Advanced Search
MyIDEAS: Login

The effect of remittances prior to an election

Contents:

Author Info

  • Jean-Louis COMBES

    ()
    (Centre d'Etudes et de Recherches sur le Développement International)

  • Mathilde MAUREL
  • Christian EBEKE

Abstract

This paper focuses on the relationships between remittances, elections, and government consumption as a percentage of GDP. We combine data from the National Elections across Democracy and Autocracy (NELDA) dataset compiled and discussed in Hyde and Marinov (2012) and the World Development Indicators dataset. We focus on 70 young democracies in the developing world. The period under investigation is 1990-2010. The main objective of the paper is to assess whether remittances have an influence on the political manipulation, which may occur prior to an election, through in increase in the government consumption-to-GDP-ratio. It appears that remittances dampen the political business cycle (PBC). Furthermore, the PBC is reduced up to the point where it is fully cancelled out at a remittance threshold of 10.7 percent of GDP. Those findings are robust to different econometric strategies and robustness checks.

Download Info

If you experience problems downloading a file, check if you have the proper application to view it first. In case of further problems read the IDEAS help page. Note that these files are not on the IDEAS site. Please be patient as the files may be large.
File URL: http://publi.cerdi.org/ed/2013/2013.07.pdf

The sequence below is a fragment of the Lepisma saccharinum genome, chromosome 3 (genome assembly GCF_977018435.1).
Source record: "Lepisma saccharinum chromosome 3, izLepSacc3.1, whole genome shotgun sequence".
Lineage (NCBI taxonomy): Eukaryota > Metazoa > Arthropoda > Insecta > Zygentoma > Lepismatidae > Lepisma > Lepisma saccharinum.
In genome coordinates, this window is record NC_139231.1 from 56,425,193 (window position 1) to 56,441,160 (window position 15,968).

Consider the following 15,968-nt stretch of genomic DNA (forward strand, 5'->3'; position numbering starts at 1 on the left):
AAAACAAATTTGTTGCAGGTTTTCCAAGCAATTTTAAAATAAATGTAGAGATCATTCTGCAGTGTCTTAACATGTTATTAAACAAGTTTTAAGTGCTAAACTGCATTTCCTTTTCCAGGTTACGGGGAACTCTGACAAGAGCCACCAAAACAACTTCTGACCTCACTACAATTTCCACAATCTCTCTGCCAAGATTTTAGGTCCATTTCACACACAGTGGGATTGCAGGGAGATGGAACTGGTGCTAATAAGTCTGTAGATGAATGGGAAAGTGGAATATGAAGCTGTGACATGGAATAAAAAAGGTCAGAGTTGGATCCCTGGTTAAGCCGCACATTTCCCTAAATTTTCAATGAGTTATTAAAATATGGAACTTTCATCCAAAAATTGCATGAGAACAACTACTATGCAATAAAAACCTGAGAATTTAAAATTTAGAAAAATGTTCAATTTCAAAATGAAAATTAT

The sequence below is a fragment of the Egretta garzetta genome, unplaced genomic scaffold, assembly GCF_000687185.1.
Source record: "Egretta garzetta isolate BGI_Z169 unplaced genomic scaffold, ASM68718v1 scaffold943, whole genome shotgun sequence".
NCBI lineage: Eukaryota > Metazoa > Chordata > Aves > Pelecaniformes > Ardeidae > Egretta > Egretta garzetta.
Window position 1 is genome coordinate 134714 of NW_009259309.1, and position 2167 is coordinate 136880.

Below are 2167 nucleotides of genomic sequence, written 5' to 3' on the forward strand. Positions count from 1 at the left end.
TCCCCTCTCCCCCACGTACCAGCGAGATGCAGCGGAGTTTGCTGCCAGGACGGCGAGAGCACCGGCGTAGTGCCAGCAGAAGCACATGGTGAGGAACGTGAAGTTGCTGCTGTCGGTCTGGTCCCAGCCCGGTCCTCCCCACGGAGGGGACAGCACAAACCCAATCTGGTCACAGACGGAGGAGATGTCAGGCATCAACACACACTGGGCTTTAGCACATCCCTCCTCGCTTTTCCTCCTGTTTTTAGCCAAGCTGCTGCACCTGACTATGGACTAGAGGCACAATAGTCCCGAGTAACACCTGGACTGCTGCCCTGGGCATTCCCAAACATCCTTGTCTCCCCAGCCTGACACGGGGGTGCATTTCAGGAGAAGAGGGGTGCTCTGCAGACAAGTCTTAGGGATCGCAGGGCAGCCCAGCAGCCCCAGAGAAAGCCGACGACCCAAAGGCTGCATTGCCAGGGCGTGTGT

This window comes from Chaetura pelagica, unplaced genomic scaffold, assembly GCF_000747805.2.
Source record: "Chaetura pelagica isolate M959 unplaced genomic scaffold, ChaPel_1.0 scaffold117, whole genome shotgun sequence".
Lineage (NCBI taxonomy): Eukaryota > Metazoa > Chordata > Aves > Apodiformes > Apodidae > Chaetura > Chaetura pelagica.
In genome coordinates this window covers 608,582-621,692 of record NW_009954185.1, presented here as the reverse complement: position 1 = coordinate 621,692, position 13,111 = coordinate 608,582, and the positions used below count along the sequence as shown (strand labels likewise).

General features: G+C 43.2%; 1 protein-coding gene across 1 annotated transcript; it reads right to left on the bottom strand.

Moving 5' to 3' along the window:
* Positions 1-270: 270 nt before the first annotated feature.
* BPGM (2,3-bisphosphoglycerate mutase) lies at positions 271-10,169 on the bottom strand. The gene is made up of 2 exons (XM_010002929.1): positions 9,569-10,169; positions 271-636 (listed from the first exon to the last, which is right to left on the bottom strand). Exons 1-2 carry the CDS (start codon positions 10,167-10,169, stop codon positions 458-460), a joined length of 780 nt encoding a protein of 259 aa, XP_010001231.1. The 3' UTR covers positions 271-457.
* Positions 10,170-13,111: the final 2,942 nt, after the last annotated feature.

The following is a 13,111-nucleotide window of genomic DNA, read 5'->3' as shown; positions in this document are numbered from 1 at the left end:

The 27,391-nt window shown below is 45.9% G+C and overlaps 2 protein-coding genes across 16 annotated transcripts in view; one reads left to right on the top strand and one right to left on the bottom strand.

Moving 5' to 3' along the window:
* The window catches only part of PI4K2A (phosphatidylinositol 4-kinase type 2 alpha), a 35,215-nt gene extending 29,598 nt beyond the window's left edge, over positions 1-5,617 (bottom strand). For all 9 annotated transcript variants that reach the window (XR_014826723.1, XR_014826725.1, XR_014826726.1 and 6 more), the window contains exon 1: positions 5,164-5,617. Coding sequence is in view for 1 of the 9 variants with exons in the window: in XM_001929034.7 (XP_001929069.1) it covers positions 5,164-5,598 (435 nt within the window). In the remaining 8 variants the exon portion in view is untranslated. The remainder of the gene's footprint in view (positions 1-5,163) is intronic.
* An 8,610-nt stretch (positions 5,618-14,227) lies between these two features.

Download Restriction: no

Bibliographic Info

Paper provided by CERDI in its series Working Papers with number 201307.

as in new window
Length: 23
Date of creation: 2013
Date of revision:
Handle: RePEc:cdi:wpaper:1430

Contact details of provider:
Postal: 65 Bd. F. Mitterrand, 63000 Clermont-Ferrand
Phone: (33-4) 73 17 74 00
Fax: (33-4) 73 17 74 28
Web page: http://cerdi.org/
More information through EDIRC

Related research

Keywords: Political Business Cycles; Remittances;

Other versions of this item:

Find related papers by JEL classification:

This paper has been announced in the following NEP Reports:

References

References listed on IDEAS
Please report citation or reference errors to , or , if you are the registered author of the cited work, log in to your RePEc Author Service profile, click on "citations" and make appropriate adjustments.:
as in new window
  1. Masten, Arjana Brezigar & Coricelli, Fabrizio & Masten, Igor, 2008. "Non-linear growth effects of financial development: Does financial integration matter?," Journal of International Money and Finance, Elsevier, vol. 27(2), pages 295-313, March.
  2. Jeffrey Frankel, 2011. "Are Bilateral Remittances Countercyclical?," Open Economies Review, Springer, vol. 22(1), pages 1-16, February.
  3. Docquier, Frederic & Lodigiani, Elisabetta & Rapoport, Hillel & Schiff, Maurice, 2011. "Emigration and democracy," Policy Research Working Paper Series 5557, The World Bank.